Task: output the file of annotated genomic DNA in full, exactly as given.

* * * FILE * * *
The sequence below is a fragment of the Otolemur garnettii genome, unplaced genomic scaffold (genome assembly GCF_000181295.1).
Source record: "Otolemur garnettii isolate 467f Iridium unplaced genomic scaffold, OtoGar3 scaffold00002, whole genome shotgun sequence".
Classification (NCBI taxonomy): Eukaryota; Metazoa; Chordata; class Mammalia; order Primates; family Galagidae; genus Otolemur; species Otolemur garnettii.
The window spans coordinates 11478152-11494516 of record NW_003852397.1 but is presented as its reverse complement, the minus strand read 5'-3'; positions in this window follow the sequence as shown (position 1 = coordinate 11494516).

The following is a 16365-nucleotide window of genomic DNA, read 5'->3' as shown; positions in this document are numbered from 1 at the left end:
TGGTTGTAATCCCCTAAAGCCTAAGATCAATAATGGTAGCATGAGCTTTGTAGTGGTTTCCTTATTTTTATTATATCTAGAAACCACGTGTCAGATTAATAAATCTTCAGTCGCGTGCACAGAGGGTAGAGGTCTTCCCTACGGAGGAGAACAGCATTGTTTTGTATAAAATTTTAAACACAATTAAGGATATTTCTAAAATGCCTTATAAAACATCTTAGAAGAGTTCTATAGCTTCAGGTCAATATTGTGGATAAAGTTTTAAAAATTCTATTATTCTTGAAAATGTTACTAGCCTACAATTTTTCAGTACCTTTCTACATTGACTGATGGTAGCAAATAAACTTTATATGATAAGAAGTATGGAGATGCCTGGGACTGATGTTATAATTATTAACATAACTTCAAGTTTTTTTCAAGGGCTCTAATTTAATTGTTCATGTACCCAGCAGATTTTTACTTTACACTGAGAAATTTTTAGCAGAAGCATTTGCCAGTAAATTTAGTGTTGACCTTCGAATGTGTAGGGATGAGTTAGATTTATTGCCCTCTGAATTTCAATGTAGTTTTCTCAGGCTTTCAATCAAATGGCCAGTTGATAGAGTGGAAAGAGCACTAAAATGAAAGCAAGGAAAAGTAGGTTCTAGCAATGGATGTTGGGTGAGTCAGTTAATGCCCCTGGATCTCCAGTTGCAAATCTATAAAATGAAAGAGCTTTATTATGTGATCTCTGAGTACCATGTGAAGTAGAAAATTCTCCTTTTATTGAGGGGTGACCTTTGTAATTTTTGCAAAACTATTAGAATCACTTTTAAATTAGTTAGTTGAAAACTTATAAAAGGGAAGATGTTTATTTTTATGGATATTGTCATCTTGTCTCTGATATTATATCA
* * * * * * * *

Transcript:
The sequence below is a fragment of the Otolemur garnettii genome, unplaced genomic scaffold (genome assembly GCF_000181295.1).
Source record: "Otolemur garnettii isolate 467f Iridium unplaced genomic scaffold, OtoGar3 scaffold00002, whole genome shotgun sequence".
Classification (NCBI taxonomy): Eukaryota; Metazoa; Chordata; class Mammalia; order Primates; family Galagidae; genus Otolemur; species Otolemur garnettii.
The window spans coordinates 11478152-11494516 of record NW_003852397.1 but is presented as its reverse complement, the minus strand read 5'-3'; positions in this window follow the sequence as shown (position 1 = coordinate 11494516).

The following is a 16365-nucleotide window of genomic DNA, read 5'->3' as shown; positions in this document are numbered from 1 at the left end:
TGGTTGTAATCCCCTAAAGCCTAAGATCAATAATGGTAGCATGAGCTTTGTAGTGGTTTCCTTATTTTTATTATATCTAGAAACCACGTGTCAGATTAATAAATCTTCAGTCGCGTGCACAGAGGGTAGAGGTCTTCCCTACGGAGGAGAACAGCATTGTTTTGTATAAAATTTTAAACACAATTAAGGATATTTCTAAAATGCCTTATAAAACATCTTAGAAGAGTTCTATAGCTTCAGGTCAATATTGTGGATAAAGTTTTAAAAATTCTATTATTCTTGAAAATGTTACTAGCCTACAATTTTTCAGTACCTTTCTACATTGACTGATGGTAGCAAATAAACTTTATATGATAAGAAGTATGGAGATGCCTGGGACTGATGTTATAATTATTAACATAACTTCAAGTTTTTTTCAAGGGCTCTAATTTAATTGTTCATGTACCCAGCAGATTTTTACTTTACACTGAGAAATTTTTAGCAGAAGCATTTGCCAGTAAATTTAGTGTTGACCTTCGAATGTGTAGGGATGAGTTAGATTTATTGCCCTCTGAATTTCAATGTAGTTTTCTCAGGCTTTCAATCAAATGGCCAGTTGATAGAGTGGAAAGAGCACTAAAATGAAAGCAAGGAAAAGTAGGTTCTAGCAATGGATGTTGGGTGAGTCAGTTAATGCCCCTGGATCTCCAGTTGCAAATCTATAAAATGAAAGAGCTTTATTATGTGATCTCTGAGTACCATGTGAAGTAGAAAATTCTCCTTTTATTGAGGGGTGACCTTTGTAATTTTTGCAAAACTATTAGAATCACTTTTAAATTAGTTAGTTGAAAACTTATAAAAGGGAAGATGTTTATTTTTATGGATATTGTCATCTTGTCTCTGATATTATATCA